Basketball teams end regular seasons, men compete in post-season

Senior guard Mike Adewunmi looks to drive into the lane while facing off with SEMO’s Eric Reed Jr. during Saturday night’s game.  

Men’s basketball is competing in the Ohio Valley Conference tournament after having the most OVC wins since their 2014-2015 season. While the women’s team didn’t make the OVC, they’re preparing for their next season.

The women’s team left Saturday’s game with a record of 3-17 in the OVC and 6-19 overall. The men’s team left with a record of 7-12 in OVC and 9-16 overall, putting them in position to go to the OVC tournament despite obstacles Head Coach Brian Barone said they faced throughout the season. 

“You take 33 days off in the middle of the season, you have two full practices in an 18-game stretch that you can actually practice and not have to just jog through stuff,” Barone said. “And to win enough to get into the tournament says a lot about what we’ve overcome with two season-ending injuries the last three weeks, a season-ending injury to start the season for Ray’Sean Taylor and then having people with COVID out 10 to 16 days, that’s more of the story than anything, and that’s something that we’ve put ourselves in position to go to the OVC tournament.”

Women’s Basketball Head Coach Paula Buscher said her team also faced obstacles this season, but she’s grateful regardless.

“You know, I give a lot of credit to our players, with the pandemic and all the different things that have gone on, they’ve sacrificed a lot and I really appreciate that,” Buscher said. “And there’s also support staff and everybody else. It’s unbelievable how many people were involved to pull this off and allow us to get to play the game we love.”

With their last game of the season behind them, Buscher said her team is already looking forward to next season. 

“We’ll sit down and we’ll have some individual meetings and ask them what do they feel like went well, what do they feel like they need to work on, and really it’s just setting up an individual plan for where they take it in the spring through the summer and get ready for next season,” Buscher said.

Despite their 69-63 loss on Saturday, men’s basketball was on the verge of a comeback after a 15-point push in the second half after being behind 47-31. This led to a constant push-back with the score being tied at 48-48 with 8:36 minutes left in the game.

Barone said he attributes the team’s improvement in the second half to their natural instincts and consistency.

“I just think we finally just started seeing the ball go in a little bit and whenever your offense picks up and the ball goes in, naturally our defense really picked up as well,” Barone said. “We just made some shots and we keep believing and we stay consistent in our effort. And I think that’s why we had our little run right there.”

An intense moment in the women’s game happened during the last half of the final quarter. The Cougars managed to score three consecutive field goal attempts, two of which were scored by junior guard Masyn McWilliams. However, one of the Cougars’ missed attempts allowed the Redhawks’ sophomore forward Sophia Hancock to steal, passing to redshirt junior guard Terri Smith, who attempted to dribble out the clock. The Cougars stole it back, and freshman guard Caite Knutson scored a last-minute layup with only two seconds remaining in the quarter, but it wasn’t enough to put the Cougars on top. The night ended in a 63-52 SEMO victory.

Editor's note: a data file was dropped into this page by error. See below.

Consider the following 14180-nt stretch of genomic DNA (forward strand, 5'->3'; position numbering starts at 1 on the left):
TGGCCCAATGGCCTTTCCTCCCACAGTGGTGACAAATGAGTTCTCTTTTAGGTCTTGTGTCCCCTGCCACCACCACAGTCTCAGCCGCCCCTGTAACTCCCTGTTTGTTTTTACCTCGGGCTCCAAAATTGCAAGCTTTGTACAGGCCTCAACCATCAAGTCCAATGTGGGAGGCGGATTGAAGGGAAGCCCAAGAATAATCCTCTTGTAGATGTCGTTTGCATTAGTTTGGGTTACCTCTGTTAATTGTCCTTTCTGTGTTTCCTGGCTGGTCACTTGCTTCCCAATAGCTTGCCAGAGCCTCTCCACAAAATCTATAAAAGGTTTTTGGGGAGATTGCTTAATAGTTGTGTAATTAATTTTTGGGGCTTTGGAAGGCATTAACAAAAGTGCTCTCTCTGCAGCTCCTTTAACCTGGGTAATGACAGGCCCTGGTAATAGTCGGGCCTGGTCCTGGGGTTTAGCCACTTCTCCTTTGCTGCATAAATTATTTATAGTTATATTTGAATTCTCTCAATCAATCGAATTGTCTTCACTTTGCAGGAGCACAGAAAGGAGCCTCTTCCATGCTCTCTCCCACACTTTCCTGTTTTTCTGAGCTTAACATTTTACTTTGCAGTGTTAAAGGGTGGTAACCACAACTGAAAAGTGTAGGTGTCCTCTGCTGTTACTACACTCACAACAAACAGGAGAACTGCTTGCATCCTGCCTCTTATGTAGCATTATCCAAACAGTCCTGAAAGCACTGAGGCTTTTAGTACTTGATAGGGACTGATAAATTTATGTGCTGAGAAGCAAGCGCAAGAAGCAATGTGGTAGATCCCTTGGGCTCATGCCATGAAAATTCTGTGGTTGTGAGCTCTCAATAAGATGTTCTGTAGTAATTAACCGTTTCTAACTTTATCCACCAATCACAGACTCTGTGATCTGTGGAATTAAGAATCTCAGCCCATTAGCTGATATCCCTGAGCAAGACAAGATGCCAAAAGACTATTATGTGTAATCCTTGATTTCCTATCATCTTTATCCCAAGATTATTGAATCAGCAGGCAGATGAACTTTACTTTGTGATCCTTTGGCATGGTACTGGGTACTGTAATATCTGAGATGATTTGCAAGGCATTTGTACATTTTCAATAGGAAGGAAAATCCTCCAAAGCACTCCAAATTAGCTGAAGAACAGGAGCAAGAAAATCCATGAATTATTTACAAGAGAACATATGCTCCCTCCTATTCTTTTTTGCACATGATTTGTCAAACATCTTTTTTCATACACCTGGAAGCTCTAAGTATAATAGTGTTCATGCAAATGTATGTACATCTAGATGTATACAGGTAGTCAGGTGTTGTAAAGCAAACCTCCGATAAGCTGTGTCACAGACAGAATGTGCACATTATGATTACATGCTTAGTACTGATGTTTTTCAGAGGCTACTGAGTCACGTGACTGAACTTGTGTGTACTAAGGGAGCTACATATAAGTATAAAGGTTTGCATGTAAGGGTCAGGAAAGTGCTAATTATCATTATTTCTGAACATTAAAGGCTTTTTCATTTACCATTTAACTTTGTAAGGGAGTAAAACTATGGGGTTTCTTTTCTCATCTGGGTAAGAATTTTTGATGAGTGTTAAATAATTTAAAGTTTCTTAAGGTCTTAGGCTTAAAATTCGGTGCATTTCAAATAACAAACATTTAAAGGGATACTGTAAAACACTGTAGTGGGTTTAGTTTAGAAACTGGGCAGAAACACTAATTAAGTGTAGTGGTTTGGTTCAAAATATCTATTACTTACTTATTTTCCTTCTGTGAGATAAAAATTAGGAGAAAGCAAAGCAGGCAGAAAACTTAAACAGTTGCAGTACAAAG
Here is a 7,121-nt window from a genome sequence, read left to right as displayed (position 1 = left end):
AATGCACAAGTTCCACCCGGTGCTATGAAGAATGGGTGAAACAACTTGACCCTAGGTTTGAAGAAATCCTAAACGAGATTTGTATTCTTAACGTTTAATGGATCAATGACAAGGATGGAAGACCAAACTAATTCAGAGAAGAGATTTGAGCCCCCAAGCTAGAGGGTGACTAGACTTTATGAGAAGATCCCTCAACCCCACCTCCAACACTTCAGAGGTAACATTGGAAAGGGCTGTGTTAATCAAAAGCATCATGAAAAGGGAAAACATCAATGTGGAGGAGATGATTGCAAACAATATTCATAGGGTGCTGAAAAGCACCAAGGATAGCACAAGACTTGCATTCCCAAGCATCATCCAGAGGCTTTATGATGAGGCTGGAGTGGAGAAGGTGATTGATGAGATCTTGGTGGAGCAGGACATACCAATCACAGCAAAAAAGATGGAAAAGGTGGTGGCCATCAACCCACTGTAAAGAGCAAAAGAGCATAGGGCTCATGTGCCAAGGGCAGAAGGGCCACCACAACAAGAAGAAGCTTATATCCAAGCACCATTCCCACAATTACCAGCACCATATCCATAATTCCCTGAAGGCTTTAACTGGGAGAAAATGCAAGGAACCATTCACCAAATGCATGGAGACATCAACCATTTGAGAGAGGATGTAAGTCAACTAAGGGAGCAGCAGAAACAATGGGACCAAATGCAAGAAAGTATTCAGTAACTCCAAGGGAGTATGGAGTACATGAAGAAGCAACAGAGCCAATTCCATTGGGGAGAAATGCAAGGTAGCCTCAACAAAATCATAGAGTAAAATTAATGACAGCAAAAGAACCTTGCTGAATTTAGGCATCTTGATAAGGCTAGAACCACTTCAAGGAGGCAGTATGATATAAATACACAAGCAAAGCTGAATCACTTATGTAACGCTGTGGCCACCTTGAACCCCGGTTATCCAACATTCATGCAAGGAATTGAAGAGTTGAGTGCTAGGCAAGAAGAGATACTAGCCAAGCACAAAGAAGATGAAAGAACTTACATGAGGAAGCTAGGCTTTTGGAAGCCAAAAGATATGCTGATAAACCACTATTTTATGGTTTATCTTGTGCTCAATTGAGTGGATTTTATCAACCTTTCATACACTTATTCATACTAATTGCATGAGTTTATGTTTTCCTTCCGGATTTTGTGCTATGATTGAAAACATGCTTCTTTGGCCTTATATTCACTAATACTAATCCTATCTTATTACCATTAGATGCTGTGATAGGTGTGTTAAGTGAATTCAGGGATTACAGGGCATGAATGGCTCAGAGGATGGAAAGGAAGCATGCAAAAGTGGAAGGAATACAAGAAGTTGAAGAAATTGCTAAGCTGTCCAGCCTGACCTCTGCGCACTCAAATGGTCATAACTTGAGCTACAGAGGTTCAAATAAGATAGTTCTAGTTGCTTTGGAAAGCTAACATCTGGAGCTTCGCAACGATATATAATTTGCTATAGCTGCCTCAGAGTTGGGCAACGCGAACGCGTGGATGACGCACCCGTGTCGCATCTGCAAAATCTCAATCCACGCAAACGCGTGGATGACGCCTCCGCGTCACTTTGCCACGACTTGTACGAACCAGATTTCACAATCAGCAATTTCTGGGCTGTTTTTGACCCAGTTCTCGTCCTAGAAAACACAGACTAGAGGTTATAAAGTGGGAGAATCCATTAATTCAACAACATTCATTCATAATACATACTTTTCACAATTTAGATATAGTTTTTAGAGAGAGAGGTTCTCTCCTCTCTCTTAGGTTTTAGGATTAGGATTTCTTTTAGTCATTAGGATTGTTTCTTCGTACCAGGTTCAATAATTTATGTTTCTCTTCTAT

During the men’s basketball game, junior guard Courtney Carter scored 16 points in the second half of the game despite having a hard first half, scoring no points.

Barone said this rough start was due to his play time being limited in the first half of the game.

“Courtney’s a guy that has a lot of ability to do great, he’s a great young man,” Barone said. “He had two fouls in the first half [and] he was limited in his minutes, but once he got comfortable in kind of understanding [how] defense was stacked against him, he was able to take advantage accordingly.”

Buscher said her team has had standout players, both in Saturday’s game and year-round. 

“Prima Chellis is starting to play, I think we just got a little glimpse of what her future will hold and how she’ll play, even in the last maybe three or four games, she got a different comfort zone,” Buscher said. “And then Ajulu Thatha has ... improved every single year since she started playing basketball. She started playing the sport late compared to other people who get the chance to play it when they’re young, and she has just improved dramatically [from] last year to this year, and you’re going to see another huge jump with that.”

Barone said he is proud of his team for having pushed through a difficult season and still has his eye on their ultimate goal.

“Our long-term goals are always going to be to win a championship one day here, but with everything we’ve had to overcome this year and push ourselves to get into the tournament, it really says a lot about the character of this team,” Barone said.

While the women’s team didn’t make it into the OVC, Buscher said they plan to use the off-season to improve for next season. 

“Every coach will tell you this, but great players are made in the off-season,” Buscher said. “You see somebody like, ‘Man, they got a lot better,’ and everyone thinks it happened right during the season. You go back about four months to six months, and you’ll understand the grind and the hours they put in the gym: working on their first step moves, working on their pivots, working on their shot and their release, that’s where great players are made. So I think that’s gonna be the biggest step for us, is making that commitment in the off-season to get better.”

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